Prosecutors in the death penalty trial of Boston Marathon bomber Dzhokhar Tsarnaev said the FBI has assigned 16 staffers to protect five Tsarnaev relatives from Russia and demanded they take the stand this week, according to a court transcript.
“It’s an enormous expense and distraction for the agency, and that’s just part of the expense that the government has endured,” said prosecutor William Weinreb during a closed-door meeting Monday with the defense and US District Court Judge George O’Toole.
Weinreb said the FBI is “devoting 16 personnel full-time to taking care of them, both guarding them as well as protecting them from the press and others.”
He added, “It’s currently the intention of the FBI to return the foreign witnesses to Russia on Friday, meaning that they need to testify this week. At that point, they will have been in the country for a week.”
The relatives arrived in Boston last Thursday and were initially staying at a Revere hotel, which became the focus of intense media coverage. The relatives moved over the weekend to an undisclosed location, local police said.
Tsarnaev’s defense team has declined to comment on the relatives’ arrival or name any of them and they did not identify them during the meeting with the judge.
The relatives are likely to testify about Tsarnaev’s family roots in politically volatile Southern Russia, including his parents’ frequent moves and other difficulties.
The prosecutor suggested the government may not be flexible about extending the relatives’ stay in Boston, according to a transcript of the hearing made public this week.
“So I want the record to reflect that it is still our intention that they are all going back to Russia on Friday whether they have testified or not, and the defense can make their decision about whether they want to call them between now and then or not,’’ Weinreb said.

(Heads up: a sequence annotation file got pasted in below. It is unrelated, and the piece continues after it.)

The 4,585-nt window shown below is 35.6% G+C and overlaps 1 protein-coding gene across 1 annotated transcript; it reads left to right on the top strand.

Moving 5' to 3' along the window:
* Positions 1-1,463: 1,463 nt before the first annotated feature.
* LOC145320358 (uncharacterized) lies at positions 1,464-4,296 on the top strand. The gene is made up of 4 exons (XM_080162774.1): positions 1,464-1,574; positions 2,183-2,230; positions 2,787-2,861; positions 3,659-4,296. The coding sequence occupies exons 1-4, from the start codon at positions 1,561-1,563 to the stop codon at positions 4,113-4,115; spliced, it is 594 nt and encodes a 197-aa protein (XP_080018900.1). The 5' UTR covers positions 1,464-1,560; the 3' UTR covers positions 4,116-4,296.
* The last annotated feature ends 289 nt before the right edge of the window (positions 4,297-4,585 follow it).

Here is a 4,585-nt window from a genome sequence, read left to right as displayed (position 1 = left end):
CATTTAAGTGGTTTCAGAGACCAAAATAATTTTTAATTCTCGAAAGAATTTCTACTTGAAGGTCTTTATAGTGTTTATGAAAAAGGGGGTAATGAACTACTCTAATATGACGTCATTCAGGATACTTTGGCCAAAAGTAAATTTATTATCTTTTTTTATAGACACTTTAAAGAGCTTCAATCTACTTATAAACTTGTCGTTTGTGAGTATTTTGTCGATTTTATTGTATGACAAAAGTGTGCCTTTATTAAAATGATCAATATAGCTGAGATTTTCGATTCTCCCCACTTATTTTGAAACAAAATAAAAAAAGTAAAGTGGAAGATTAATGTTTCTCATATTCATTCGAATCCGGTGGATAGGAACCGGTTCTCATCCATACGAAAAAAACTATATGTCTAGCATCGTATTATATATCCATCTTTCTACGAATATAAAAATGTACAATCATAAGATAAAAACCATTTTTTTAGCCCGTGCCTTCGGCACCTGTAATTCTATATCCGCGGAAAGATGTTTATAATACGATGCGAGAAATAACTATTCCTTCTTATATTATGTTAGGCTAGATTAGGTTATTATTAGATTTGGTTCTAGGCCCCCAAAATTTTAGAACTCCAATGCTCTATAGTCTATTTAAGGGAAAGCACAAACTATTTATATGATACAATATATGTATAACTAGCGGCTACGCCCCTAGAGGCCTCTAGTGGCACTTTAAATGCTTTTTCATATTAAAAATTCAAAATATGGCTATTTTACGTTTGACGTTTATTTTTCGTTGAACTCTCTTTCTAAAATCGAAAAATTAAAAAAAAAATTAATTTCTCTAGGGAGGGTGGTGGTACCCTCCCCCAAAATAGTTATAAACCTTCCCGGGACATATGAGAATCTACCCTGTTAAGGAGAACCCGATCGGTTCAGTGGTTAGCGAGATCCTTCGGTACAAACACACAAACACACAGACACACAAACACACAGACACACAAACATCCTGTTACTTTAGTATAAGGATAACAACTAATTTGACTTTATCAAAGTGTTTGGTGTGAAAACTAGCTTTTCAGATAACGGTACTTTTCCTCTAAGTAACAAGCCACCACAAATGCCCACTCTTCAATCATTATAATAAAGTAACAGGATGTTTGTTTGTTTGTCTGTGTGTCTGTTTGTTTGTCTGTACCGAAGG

Defense attorneys responded by saying they are planning to put the relatives — a total of five — on the witness stand on Thursday, but they are busy preparing them for their testimony and they cannot make guarantees this will happen by Thursday. The court is not in session on Friday.
Defense attorney William Fick said that preparing the witnesses is not easy.
He said that “the conditions under which their presence was permitted and the conditions under which we’re able to interact with them makes it extremely difficult to do the preparation work” and he said it was “time-consuming.”
“So there’s a concern about whether we can be ready on Thursday, but we’re certainly making efforts to do so,” Fick said.
The judge responded, “OK. Witness-handling is always an issue in cases and it’s routinely resolved.” He then asked how much time the witnesses would be on the stand.
Fick said it was “a work in progress,” but he expected they would all be on and off within a day.
When asked for more specificity by the judge, Fick said, “There are five of them. It kind of depends on the length of the cross[-examination]. And I suspect each witness’s direct [examination] is probably in the neighborhood of a half-hour.”
The judge said he thought the government’s timing request was within bounds.
“Well, let’s see how things develop, but I don’t think the government’s request is an unreasonable one as I heard it,” O’Toole said.